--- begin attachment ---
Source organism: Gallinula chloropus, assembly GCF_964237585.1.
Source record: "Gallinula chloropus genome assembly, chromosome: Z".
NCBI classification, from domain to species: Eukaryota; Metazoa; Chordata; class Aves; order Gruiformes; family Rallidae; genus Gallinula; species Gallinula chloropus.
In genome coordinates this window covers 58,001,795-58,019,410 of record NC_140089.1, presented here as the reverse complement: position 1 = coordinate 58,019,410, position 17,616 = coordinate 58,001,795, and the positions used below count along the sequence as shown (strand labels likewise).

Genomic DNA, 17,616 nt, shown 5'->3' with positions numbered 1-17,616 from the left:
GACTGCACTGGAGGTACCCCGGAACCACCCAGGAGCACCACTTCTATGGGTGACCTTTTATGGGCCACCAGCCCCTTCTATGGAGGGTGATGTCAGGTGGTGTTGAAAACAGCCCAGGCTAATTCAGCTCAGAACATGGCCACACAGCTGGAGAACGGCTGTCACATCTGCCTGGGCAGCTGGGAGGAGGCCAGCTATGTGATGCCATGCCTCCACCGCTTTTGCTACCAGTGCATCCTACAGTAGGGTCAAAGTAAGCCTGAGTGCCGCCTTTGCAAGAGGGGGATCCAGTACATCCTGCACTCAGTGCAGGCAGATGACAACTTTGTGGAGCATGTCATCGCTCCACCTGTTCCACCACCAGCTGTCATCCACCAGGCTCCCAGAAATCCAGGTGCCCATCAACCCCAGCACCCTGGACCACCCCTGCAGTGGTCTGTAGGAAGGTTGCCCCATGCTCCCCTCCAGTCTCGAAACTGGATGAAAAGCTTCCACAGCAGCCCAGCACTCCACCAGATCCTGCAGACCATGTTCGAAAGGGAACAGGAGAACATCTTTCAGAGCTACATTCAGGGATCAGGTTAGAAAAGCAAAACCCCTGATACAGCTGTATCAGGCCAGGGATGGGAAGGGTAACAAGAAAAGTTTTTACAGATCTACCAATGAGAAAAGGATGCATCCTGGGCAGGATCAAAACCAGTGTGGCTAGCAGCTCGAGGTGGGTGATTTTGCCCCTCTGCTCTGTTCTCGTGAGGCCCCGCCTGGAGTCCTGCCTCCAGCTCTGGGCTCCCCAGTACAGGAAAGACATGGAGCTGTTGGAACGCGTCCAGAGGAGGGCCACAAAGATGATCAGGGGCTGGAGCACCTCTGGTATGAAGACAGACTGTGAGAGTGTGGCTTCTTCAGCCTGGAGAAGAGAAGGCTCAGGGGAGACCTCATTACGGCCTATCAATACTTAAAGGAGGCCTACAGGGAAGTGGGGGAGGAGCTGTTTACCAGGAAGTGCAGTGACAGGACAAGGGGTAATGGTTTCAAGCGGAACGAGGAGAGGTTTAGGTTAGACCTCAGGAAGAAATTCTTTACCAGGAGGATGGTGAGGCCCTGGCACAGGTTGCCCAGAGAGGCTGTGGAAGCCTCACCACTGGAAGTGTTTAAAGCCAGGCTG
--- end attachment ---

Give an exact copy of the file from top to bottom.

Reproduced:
Source organism: Gallinula chloropus, assembly GCF_964237585.1.
Source record: "Gallinula chloropus genome assembly, chromosome: Z".
NCBI classification, from domain to species: Eukaryota; Metazoa; Chordata; class Aves; order Gruiformes; family Rallidae; genus Gallinula; species Gallinula chloropus.
In genome coordinates this window covers 58,001,795-58,019,410 of record NC_140089.1, presented here as the reverse complement: position 1 = coordinate 58,019,410, position 17,616 = coordinate 58,001,795, and the positions used below count along the sequence as shown (strand labels likewise).

Genomic DNA, 17,616 nt, shown 5'->3' with positions numbered 1-17,616 from the left:
GACTGCACTGGAGGTACCCCGGAACCACCCAGGAGCACCACTTCTATGGGTGACCTTTTATGGGCCACCAGCCCCTTCTATGGAGGGTGATGTCAGGTGGTGTTGAAAACAGCCCAGGCTAATTCAGCTCAGAACATGGCCACACAGCTGGAGAACGGCTGTCACATCTGCCTGGGCAGCTGGGAGGAGGCCAGCTATGTGATGCCATGCCTCCACCGCTTTTGCTACCAGTGCATCCTACAGTAGGGTCAAAGTAAGCCTGAGTGCCGCCTTTGCAAGAGGGGGATCCAGTACATCCTGCACTCAGTGCAGGCAGATGACAACTTTGTGGAGCATGTCATCGCTCCACCTGTTCCACCACCAGCTGTCATCCACCAGGCTCCCAGAAATCCAGGTGCCCATCAACCCCAGCACCCTGGACCACCCCTGCAGTGGTCTGTAGGAAGGTTGCCCCATGCTCCCCTCCAGTCTCGAAACTGGATGAAAAGCTTCCACAGCAGCCCAGCACTCCACCAGATCCTGCAGACCATGTTCGAAAGGGAACAGGAGAACATCTTTCAGAGCTACATTCAGGGATCAGGTTAGAAAAGCAAAACCCCTGATACAGCTGTATCAGGCCAGGGATGGGAAGGGTAACAAGAAAAGTTTTTACAGATCTACCAATGAGAAAAGGATGCATCCTGGGCAGGATCAAAACCAGTGTGGCTAGCAGCTCGAGGTGGGTGATTTTGCCCCTCTGCTCTGTTCTCGTGAGGCCCCGCCTGGAGTCCTGCCTCCAGCTCTGGGCTCCCCAGTACAGGAAAGACATGGAGCTGTTGGAACGCGTCCAGAGGAGGGCCACAAAGATGATCAGGGGCTGGAGCACCTCTGGTATGAAGACAGACTGTGAGAGTGTGGCTTCTTCAGCCTGGAGAAGAGAAGGCTCAGGGGAGACCTCATTACGGCCTATCAATACTTAAAGGAGGCCTACAGGGAAGTGGGGGAGGAGCTGTTTACCAGGAAGTGCAGTGACAGGACAAGGGGTAATGGTTTCAAGCGGAACGAGGAGAGGTTTAGGTTAGACCTCAGGAAGAAATTCTTTACCAGGAGGATGGTGAGGCCCTGGCACAGGTTGCCCAGAGAGGCTGTGGAAGCCTCACCACTGGAAGTGTTTAAAGCCAGGCTG